Boulder climber
Salt Lake, UT
May 23, 2018 - 02:29pm PT
Ah...HR4558 does a lot more than that, most of it not good.


Just livin' the dream on the California coast
May 23, 2018 - 02:37pm PT
Made me relive a sphincter moment I had in a slot canyon in Zion.
Thanks for that.

Trad climber
May 23, 2018 - 03:23pm PT
I like squiggly lines :-). Might have to send Paul Ryan, he seems to understand adventure a little more. Sad how damn out of touch some of these elected officials are, at least when it comes to what local conditions are, why folks live there, and what they do. They drained an old childhood fishing hole to support the fracking. Glad I don't live there I would be really pissed, I guess I'm still pissed.

Damn getting stuck like that there is an eye opener. Like your posts!


Toker Villain

Big Wall climber
Toquerville, Utah
May 23, 2018 - 06:00pm PT
Sheeeeeet , don't make any more national parks. People will love them to death.

right here, right now
May 23, 2018 - 09:13pm PT
Every now and then, we all need a little wiggle room.

Trad climber
under the sea
May 23, 2018 - 10:06pm PT
great writing thanks for the share

Trad climber
Nothing creative to say
May 24, 2018 - 07:22am PT

Social climber
Wolf City, Wyoming
May 24, 2018 - 08:04am PT
I try to live life between the squiggly lines!

Trad climber
moab UT
Topic Author's Reply - May 24, 2018 - 07:37pm PT
Toker is right about National Parks, they are sacrifice areas. I just want those places to be left alone. Something like Forest Service wilderness areas where you can run free without being scrutinized by rangers or suffocated by tourons. Basically I want it all to myself and those of similar ilk. Selfish for sure I know.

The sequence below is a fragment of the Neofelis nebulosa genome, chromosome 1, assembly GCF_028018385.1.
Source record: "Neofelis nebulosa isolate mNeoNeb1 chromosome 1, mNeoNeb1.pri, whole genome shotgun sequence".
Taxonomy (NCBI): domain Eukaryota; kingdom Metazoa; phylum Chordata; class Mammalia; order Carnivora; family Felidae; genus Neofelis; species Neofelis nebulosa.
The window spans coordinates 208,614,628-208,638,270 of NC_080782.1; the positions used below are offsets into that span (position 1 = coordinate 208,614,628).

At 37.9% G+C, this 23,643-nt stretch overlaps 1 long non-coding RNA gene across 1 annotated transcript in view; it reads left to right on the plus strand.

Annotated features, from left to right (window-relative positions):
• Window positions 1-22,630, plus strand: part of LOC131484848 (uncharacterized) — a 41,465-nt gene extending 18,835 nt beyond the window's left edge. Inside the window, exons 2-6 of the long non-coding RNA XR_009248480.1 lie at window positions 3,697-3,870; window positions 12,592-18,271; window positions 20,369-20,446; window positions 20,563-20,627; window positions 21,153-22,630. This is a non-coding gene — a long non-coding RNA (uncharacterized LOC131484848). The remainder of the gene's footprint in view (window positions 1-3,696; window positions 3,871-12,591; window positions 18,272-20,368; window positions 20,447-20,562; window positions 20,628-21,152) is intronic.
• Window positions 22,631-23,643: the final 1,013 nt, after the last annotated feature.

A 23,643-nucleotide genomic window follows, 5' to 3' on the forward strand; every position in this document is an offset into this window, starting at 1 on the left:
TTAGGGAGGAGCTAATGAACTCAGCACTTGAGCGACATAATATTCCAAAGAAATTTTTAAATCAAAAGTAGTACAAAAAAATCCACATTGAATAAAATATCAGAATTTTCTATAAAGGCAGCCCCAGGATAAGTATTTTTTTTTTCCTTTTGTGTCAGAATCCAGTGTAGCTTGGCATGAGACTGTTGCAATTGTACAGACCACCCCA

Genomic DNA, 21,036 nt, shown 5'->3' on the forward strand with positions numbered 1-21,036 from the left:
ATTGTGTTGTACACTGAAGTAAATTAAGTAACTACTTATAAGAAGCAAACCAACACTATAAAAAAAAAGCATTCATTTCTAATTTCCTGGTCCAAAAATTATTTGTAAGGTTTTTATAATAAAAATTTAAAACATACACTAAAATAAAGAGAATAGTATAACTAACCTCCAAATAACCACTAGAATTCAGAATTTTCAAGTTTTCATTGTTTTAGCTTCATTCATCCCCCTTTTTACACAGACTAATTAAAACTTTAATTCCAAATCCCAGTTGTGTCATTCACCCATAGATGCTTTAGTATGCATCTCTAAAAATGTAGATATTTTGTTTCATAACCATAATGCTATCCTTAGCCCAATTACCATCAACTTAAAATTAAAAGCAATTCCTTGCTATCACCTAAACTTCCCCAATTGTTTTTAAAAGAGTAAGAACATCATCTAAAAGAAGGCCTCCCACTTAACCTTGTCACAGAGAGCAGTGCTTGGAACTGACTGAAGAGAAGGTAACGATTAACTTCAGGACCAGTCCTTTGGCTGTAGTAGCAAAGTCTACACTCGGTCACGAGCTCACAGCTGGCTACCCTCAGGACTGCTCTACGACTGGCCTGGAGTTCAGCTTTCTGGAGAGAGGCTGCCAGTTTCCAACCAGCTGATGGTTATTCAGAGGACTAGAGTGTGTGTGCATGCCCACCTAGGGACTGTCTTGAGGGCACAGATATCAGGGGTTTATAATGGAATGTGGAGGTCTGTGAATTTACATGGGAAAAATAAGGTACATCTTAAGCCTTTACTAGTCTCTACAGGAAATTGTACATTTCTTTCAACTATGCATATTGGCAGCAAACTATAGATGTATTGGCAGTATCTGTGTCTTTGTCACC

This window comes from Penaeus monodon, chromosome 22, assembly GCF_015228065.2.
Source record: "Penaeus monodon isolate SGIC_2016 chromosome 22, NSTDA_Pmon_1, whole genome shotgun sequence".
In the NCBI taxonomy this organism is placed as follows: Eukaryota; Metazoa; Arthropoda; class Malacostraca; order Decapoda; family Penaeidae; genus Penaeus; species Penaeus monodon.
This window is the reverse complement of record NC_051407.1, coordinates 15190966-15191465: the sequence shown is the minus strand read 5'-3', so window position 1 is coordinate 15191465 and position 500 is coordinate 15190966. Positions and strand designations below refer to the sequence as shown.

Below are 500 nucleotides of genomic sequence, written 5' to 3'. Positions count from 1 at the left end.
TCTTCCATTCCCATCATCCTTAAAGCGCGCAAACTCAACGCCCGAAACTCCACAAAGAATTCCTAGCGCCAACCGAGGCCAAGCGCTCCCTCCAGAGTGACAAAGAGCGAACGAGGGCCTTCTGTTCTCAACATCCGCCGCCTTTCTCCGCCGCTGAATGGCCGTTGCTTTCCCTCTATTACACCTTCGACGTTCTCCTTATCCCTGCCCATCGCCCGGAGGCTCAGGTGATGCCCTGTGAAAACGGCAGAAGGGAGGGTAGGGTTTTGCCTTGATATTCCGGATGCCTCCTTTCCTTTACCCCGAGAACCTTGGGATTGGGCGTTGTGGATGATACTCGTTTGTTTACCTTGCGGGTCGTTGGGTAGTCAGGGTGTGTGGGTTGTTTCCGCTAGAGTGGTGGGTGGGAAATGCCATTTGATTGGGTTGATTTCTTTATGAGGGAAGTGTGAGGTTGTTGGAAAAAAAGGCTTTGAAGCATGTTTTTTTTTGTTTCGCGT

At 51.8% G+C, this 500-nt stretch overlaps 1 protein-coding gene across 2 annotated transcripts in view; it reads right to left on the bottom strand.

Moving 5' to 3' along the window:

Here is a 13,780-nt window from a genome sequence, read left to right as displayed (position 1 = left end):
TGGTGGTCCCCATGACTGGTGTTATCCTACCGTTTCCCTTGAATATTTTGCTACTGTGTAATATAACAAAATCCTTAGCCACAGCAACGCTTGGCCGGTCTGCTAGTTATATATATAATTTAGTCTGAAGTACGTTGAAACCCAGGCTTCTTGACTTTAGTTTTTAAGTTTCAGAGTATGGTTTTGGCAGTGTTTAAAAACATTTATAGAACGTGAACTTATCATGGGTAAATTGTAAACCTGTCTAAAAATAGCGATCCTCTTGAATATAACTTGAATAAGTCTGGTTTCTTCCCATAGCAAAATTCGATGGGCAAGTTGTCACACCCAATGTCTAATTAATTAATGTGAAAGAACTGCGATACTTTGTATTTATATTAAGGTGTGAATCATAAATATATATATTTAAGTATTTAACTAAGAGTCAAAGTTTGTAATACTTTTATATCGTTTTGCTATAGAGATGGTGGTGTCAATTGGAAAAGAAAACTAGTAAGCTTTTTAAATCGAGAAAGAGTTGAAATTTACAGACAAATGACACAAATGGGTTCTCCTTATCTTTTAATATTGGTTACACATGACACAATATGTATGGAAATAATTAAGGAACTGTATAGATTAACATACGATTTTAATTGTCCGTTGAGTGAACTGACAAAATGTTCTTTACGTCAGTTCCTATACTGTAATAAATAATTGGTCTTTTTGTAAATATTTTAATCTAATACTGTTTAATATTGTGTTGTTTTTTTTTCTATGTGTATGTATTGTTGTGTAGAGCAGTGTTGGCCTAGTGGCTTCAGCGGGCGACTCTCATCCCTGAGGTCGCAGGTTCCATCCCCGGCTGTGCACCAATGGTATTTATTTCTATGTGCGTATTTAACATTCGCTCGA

Social climber
Choss Creek, ID
May 24, 2018 - 07:44pm PT
I have to agree. I have somehow ended up supporting Bear's Ears National Monument, while knowing the best future for my enjoyment of that area is BLM & Forest Service Wilderness.
Nick Danger

Ice climber
Arvada, CO
May 25, 2018 - 06:26am PT
Nicely done, Roadie, both the adventure and the write-up. I have spent an inordinate amount of time in The Swell and have had similar adventures as you describe here. It is sacred ground, but has already been discovered and over-run by ATVs. Still, I love that place and return as often as I can.

Be safe out there, lads and lasses, but by all means go out there!
Larry Nelson

Social climber
May 25, 2018 - 07:53am PT
I remember Escalante before it was a paved road...
I remember it as better than now...sigh...progress
Brian in SLC

Social climber
Salt Lake City, UT
May 29, 2018 - 09:47pm PT
Anyone else catch the Access Fund folks with Rep John Curtis in Joe's Valley?

He's gettin' ready!

Trad climber
Fresno/Clovis, ca
May 29, 2018 - 10:11pm PT
Smooth as silk. That story was just the perfect size for a nightcap. Thanks man.